Fish and the ocean are significant to Hawaii’s history and culture. Whether it was fishing from shore or getting a half pound of poke, fish was always apart of my life and now it’s my livelihood.

When I first heard of the Papahanaumokuakea National Marine Monument, I thought it was a great idea. Protecting the fish, habitats and other marine life is something I stand for. But as I found out more about it, I completely changed my mind.

The trend now is to be sustainable — eat sustainable foods and drive cars with sustainable energies. Our Hawaii fishing fleet is an example of fishing sustainably with federal observers onboard, uniquely developed fishing gear and world-renowned handling practices. Strict quotas and GPS tracking on every boat make it nearly impossible to hide anything.

The advocacy group Fishing Means Food holds a rally at Pier 38 to protest a fishing ban in proposed Papahanaumokuakea Marine National Monument.

The advocacy group Fishing Means Food holds a rally at Pier 38 to protest the proposed expansion of the Papahanaumokuakea Marine National Monument.

Anthony Quintano/Civil Beat

There is a lot of negativity toward the fishing industry due to overfishing, destroying corals and habitats and pollution. Much of overfishing is caused by purse seine boats that are usually operated by foreign countries. A purse seine boat catches its fish by surrounding an entire school with a net and essentially closing the top like a purse. The school of fish doesn’t stand a chance to survive.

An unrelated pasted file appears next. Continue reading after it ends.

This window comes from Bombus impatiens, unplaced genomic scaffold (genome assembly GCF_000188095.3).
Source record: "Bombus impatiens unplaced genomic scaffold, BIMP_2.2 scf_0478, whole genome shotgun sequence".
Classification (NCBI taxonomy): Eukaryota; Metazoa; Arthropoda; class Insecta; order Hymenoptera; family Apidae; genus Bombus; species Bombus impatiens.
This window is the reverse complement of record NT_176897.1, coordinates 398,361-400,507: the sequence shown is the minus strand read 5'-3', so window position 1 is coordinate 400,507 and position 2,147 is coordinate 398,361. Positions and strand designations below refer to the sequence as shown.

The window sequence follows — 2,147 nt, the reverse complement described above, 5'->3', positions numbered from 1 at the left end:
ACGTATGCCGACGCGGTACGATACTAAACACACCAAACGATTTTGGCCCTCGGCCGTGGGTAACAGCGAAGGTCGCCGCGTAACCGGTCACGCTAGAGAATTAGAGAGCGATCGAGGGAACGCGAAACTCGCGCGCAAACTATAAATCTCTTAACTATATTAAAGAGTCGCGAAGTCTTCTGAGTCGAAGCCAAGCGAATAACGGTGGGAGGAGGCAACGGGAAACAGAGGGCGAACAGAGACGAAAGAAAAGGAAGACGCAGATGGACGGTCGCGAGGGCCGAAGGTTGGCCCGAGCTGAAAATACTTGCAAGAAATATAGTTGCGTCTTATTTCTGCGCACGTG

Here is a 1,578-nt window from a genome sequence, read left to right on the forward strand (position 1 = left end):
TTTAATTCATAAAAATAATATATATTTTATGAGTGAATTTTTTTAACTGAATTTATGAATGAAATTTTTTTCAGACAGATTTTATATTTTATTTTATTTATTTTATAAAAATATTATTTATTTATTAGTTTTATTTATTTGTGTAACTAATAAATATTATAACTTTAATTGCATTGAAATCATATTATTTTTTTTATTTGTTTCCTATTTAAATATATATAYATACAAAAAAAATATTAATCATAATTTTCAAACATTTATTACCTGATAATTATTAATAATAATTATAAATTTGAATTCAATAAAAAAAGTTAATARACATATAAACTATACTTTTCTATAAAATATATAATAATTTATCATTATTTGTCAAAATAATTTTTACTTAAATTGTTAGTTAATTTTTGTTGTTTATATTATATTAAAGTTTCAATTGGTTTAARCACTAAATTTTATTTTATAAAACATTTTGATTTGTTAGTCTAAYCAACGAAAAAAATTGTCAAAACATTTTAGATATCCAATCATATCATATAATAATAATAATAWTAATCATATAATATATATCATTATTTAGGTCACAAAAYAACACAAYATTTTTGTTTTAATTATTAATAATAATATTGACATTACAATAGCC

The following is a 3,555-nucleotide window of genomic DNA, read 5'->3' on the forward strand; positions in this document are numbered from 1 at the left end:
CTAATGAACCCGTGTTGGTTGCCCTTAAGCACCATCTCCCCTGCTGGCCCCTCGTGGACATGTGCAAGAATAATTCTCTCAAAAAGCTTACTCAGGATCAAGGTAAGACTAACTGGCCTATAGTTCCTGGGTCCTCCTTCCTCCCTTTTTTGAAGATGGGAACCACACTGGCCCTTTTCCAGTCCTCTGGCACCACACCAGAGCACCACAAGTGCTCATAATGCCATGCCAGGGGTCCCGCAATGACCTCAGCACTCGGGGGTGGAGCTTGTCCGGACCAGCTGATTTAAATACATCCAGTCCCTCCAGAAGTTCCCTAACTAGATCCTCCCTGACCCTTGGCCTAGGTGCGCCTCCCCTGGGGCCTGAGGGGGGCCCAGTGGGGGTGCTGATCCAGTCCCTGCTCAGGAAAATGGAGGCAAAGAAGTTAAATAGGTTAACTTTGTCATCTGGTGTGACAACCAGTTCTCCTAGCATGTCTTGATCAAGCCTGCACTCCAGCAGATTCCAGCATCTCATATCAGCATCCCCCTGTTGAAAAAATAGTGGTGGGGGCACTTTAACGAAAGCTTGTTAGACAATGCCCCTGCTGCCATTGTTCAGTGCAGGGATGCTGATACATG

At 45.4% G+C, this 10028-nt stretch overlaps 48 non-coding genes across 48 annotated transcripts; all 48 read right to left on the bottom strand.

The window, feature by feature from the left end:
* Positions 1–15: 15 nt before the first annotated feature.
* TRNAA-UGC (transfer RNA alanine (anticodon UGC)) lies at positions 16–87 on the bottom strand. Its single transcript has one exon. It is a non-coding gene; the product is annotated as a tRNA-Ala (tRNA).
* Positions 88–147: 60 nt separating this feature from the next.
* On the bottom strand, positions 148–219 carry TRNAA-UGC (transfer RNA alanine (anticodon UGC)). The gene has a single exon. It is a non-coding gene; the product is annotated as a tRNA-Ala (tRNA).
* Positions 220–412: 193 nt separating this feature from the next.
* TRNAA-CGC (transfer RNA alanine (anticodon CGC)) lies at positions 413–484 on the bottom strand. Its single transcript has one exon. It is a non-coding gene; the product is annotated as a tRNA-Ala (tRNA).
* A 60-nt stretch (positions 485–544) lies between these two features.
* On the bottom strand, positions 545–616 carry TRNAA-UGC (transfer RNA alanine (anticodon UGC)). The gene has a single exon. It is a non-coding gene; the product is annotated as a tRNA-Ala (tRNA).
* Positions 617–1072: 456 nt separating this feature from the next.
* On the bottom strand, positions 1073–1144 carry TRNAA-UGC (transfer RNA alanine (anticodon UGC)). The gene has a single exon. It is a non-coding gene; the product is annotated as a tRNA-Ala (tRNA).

Many complain about drifting nets the size of buildings floating in the ocean and causing damage to the reefs and corals. This is all because of purse seiners.

People want to stop overfishing, be more sustainable protect the oceans and its creatures. Hawaii is doing all of this but if this expansion goes through, Hawaii will be punished for doing the right thing.

Our Hawaii fishing vessels are all longliners, meaning every fish is caught off an individual hook and line. Every boat only catches a small percentage of the school and doesn’t affect corals or seamounts. We have little by-catch (turtles, sea mammals), and by fishing by way of longlining instead of nets, we allow tuna and other fish species to have a better chance of reproducing.

If the monument expands and our Hawaii fleet isn’t allowed to fish there, it will force fishers to go elsewhere, further away, to replace 8 percent of our annual catch. That will have a domino effect on wholesale and retail business alike, as well as Hawaii’s economy.

What many people for the expansion don’t know is even if this area is protected, foreign fishing vessels likely will continue to fish there as they please. There is insufficient enforcement on the waters to control them, and if our industry is short on supply, foreign countries will be selling it back to us. This is fish and money that should have stayed here in Hawaii all along.

People want to stop overfishing. People want to be more sustainable and people want to protect the oceans and its creatures. Hawaii is doing all of this but if this expansion goes through, Hawaii will be punished for doing the right thing.

As someone who has worked in Hawaii’s seafood industry for almost 20 years, this is a huge part of me and my life. I am open to compromising and being for the expansion only if Hawaii’s sustainable fishing fleet is allowed to continue fishing there.

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